'Stranger Than Fiction'

Wry, measured comedy signals a departure for Ferrell

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IRS auditor Harold Crick is a man of few words and many numbers. Very precise numbers. He does four-digit multiplication and sees balanced geometric grids in his head. He also hears voices in his head. A very precise woman's voice, doing play-by-play coverage of everything he does. Harold's legitimate deduction: He is being followed by his own narrator.


Will Ferrell plays a precise IRS agent whose ordinary life takes an extraordinary turn in "Stranger Than Fiction."
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'Stranger Than Fiction'

Director: Marc Forster

Starring: Will Ferrell, Maggie Gyllenhaal, Dustin Hoffman, Emma Thompson

Rating: PG-13 for sexuality, language and brief nudity

Web site: lwww.sonypictures.com
/movies/strangerthanfiction/

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That's the short form of "Stranger Than Fiction," a gently philosophical departure from the more raucous comedy usually associated with Will Ferrell. As Harold, he seems to be a figment of somebody else's imagination.

That would be mystery author Karen Eiffel (Emma Thompson), a chain-smoking neurotic suffering from Big Time Writer's Block. She has more issues than Time magazine but currently, after 10 years of working on Harold, is stuck for what to do with him -- specifically, how to kill him off. Imagine her added disturbance when he physically materializes at her office. Imagine his when informed he has to die.

And just when that shy, awkward bachelor was making some progress with adorable Ana (Maggie Gyllenhaal), a tattooed cookie-maker whom he has caught withholding -- taxes as well as affection. His professional auditor-auditee ethics are severely tested by her sexy attitude and direct gaze.

Dustin Hoffman's professional skills are also tested. He's the eccentric literary criticism professor (and expert on the works of Karen Eiffel) to whom Harold appeals for help. Prof. Dustin concludes that this novel-in-impeded-progress is her masterpiece, and that Harold in good conscience shouldn't interfere with it.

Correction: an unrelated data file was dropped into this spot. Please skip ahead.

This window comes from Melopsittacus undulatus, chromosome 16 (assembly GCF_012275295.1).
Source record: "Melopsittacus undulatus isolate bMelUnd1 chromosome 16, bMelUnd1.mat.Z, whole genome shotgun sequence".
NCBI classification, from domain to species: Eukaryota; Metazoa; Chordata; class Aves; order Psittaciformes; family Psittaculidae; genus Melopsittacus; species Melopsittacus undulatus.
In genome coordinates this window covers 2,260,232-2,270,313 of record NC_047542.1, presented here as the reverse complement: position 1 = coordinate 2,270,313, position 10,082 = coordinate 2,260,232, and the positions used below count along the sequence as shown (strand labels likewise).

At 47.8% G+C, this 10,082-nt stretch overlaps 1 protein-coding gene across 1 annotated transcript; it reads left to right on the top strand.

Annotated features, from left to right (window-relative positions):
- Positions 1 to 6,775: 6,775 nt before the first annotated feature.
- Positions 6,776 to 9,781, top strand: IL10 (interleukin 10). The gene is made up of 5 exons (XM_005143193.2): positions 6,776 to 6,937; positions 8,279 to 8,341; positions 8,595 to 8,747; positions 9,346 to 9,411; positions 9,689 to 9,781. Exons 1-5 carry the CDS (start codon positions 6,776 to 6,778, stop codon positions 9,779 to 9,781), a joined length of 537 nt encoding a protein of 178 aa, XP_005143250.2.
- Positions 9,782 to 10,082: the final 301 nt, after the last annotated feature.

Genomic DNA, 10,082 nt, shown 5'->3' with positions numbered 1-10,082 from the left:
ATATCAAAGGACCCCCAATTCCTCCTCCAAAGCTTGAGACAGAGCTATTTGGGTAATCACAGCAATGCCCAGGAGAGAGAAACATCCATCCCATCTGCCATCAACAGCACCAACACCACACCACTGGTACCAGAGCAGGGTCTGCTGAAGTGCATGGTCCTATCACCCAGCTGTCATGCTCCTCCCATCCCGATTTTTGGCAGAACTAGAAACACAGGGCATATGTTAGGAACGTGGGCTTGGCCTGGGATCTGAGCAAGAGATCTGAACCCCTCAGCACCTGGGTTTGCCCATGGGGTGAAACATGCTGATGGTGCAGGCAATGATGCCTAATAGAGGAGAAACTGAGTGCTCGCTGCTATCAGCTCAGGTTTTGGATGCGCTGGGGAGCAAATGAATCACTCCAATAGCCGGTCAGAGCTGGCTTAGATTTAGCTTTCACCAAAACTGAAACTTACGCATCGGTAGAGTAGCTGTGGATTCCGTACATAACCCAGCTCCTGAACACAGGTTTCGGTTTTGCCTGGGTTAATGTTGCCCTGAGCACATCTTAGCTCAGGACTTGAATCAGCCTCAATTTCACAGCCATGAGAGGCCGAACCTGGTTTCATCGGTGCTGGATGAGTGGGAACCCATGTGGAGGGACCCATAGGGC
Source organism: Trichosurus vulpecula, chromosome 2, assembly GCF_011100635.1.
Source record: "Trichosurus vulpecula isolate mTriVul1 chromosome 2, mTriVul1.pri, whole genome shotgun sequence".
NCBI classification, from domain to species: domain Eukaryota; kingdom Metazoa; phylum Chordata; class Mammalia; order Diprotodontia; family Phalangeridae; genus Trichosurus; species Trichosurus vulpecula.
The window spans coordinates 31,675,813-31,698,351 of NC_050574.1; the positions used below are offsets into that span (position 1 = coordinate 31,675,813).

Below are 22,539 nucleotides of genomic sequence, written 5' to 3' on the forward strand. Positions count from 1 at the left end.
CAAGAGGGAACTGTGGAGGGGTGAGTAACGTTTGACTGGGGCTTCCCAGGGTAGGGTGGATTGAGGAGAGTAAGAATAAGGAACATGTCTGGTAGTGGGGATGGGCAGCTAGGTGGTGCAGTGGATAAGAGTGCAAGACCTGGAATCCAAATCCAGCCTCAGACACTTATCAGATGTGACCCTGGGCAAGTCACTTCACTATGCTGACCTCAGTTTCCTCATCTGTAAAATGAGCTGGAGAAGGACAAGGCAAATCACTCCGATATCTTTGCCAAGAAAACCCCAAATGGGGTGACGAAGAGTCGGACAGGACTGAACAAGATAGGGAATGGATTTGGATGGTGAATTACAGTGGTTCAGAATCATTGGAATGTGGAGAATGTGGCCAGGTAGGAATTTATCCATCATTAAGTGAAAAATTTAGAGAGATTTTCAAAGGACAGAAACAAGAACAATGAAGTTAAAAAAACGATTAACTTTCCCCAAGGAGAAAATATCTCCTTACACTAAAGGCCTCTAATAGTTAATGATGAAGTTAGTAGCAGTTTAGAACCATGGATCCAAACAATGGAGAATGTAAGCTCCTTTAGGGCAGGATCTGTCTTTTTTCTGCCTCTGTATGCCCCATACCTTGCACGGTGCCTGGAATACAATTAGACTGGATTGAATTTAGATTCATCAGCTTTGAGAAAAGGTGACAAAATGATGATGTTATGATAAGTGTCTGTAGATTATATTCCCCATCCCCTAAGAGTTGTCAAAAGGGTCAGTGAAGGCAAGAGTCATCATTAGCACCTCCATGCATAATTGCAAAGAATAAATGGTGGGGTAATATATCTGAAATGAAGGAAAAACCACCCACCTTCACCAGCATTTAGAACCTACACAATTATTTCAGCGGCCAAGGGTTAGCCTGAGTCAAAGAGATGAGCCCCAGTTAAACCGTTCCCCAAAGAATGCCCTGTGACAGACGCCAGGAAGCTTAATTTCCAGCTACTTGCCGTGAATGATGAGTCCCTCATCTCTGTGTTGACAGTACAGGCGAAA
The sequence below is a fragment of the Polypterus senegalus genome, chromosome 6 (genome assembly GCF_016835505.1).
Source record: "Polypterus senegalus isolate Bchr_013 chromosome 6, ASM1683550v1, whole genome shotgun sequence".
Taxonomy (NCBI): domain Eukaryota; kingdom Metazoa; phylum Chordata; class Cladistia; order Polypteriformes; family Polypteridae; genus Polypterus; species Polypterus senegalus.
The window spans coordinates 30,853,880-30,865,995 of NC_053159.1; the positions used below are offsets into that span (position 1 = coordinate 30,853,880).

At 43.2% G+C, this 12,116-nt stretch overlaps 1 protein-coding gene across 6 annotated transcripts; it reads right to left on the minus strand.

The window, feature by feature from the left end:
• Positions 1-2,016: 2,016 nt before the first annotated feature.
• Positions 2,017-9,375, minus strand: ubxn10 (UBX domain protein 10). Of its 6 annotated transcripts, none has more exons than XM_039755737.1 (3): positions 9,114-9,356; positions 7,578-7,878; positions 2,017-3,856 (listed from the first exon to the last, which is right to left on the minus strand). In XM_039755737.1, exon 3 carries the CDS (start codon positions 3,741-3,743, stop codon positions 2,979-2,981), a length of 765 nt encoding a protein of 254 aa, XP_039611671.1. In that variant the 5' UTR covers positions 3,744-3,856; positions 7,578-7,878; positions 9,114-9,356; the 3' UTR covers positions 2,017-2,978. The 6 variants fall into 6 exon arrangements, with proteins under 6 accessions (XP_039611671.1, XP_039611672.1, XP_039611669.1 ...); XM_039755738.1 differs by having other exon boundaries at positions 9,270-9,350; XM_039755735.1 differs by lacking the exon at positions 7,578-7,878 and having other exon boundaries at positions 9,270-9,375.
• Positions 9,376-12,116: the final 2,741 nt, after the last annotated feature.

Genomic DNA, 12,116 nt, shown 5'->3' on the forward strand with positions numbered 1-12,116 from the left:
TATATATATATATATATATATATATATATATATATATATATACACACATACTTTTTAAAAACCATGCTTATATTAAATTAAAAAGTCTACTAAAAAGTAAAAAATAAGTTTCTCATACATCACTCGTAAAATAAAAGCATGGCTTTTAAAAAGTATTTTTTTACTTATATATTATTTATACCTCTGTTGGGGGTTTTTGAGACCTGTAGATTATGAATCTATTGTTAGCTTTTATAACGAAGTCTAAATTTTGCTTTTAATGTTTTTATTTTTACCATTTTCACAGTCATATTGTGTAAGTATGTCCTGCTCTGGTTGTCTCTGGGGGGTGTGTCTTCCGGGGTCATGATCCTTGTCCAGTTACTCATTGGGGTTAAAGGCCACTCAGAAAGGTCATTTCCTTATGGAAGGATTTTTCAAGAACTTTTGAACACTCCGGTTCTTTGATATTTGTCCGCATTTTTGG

"You've got to die anyway," he offers, "and your way wouldn't be as poetic or meaningful as hers."

Hoffman gets the best character role and bulk of the good lines, dispensing literary therapy in equal doses of wit and wisdom ("little did he know -- third-person omniscient"). The main question for him and Harold both: Is this a comedy or tragedy? "In tragedy, the character dies but the story lives forever," he says with a beatified smile.

Harold is less than comforted by that, or by the bulldozer that takes a bite out of his living-room wall, or by all the other things that are making his erstwhile organized life spin out of his control.

The inspirational message is more textbook than novel: You only go around once, in fact and/or fiction. This prompts the hero to take up guitar and sing a poignant song that doesn't quite do for Ferrell what "Moon River" did for Audrey Hepburn.

But never mind. Hoffman, Thompson and Gyllenhaal are all fun to watch and committed to their parts, though Queen Latifah is wasted as Thompson's long-suffering assistant. Director Marc Forster's strange, measured pace is a nice change from Will's trademark frenzy.

"Stranger Than Fiction" contains nothing gross, a few adjusted net gains, no penalties and some interest -- snack, not food, for thought. I generally chafe at paranormal story devices, but in this case I'm willing to make an exemption.


Post-Gazette film critic Barry Paris can be reached at parispg48@aol.com .


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